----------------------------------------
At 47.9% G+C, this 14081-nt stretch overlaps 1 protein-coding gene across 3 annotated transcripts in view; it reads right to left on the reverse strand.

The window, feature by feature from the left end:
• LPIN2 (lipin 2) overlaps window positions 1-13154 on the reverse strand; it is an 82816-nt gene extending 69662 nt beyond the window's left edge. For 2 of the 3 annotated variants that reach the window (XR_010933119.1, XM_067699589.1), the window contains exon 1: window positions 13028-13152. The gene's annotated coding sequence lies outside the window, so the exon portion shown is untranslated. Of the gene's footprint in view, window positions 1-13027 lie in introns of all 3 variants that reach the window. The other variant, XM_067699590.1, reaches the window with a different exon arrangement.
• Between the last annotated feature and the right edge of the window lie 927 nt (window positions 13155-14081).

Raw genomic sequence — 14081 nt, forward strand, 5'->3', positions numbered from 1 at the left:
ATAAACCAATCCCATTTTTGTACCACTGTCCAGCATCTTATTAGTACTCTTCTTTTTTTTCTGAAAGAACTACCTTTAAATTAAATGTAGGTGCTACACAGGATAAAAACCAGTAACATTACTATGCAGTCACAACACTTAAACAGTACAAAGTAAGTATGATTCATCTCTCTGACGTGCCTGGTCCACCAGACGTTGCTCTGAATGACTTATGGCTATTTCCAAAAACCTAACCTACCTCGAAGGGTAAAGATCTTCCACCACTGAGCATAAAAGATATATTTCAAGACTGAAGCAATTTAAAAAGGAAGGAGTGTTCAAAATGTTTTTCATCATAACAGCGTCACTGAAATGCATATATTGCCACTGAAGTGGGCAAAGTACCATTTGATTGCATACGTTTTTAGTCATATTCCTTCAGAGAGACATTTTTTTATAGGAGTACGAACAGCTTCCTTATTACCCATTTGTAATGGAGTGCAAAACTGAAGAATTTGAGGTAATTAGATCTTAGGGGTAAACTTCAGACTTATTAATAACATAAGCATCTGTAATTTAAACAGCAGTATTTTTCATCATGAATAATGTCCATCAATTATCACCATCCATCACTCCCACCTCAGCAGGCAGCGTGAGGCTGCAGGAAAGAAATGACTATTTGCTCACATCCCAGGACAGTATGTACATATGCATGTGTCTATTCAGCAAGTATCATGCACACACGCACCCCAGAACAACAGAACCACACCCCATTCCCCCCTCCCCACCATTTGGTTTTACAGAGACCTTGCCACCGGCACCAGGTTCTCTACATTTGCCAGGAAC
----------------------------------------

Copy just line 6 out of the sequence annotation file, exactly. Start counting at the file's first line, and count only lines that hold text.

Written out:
ATAAACCAATCCCATTTTTGTACCACTGTCCAGCATCTTATTAGTACTCTTCTTTTTTTTCTGAAAGAACTACCTTTAAATTAAATGTAGGTGCTACACAGGATAAAAACCAGTAACATTACTATGCAGTCACAACACTTAAACAGTACAAAGTAAGTATGATTCATCTCTCTGACGTGCCTGGTCCACCAGACGTTGCTCTGAATGACTTATGGCTATTTCCAAAAACCTAACCTACCTCGAAGGGTAAAGATCTTCCACCACTGAGCATAAAAGATATATTTCAAGACTGAAGCAATTTAAAAAGGAAGGAGTGTTCAAAATGTTTTTCATCATAACAGCGTCACTGAAATGCATATATTGCCACTGAAGTGGGCAAAGTACCATTTGATTGCATACGTTTTTAGTCATATTCCTTCAGAGAGACATTTTTTTATAGGAGTACGAACAGCTTCCTTATTACCCATTTGTAATGGAGTGCAAAACTGAAGAATTTGAGGTAATTAGATCTTAGGGGTAAACTTCAGACTTATTAATAACATAAGCATCTGTAATTTAAACAGCAGTATTTTTCATCATGAATAATGTCCATCAATTATCACCATCCATCACTCCCACCTCAGCAGGCAGCGTGAGGCTGCAGGAAAGAAATGACTATTTGCTCACATCCCAGGACAGTATGTACATATGCATGTGTCTATTCAGCAAGTATCATGCACACACGCACCCCAGAACAACAGAACCACACCCCATTCCCCCCTCCCCACCATTTGGTTTTACAGAGACCTTGCCACCGGCACCAGGTTCTCTACATTTGCCAGGAAC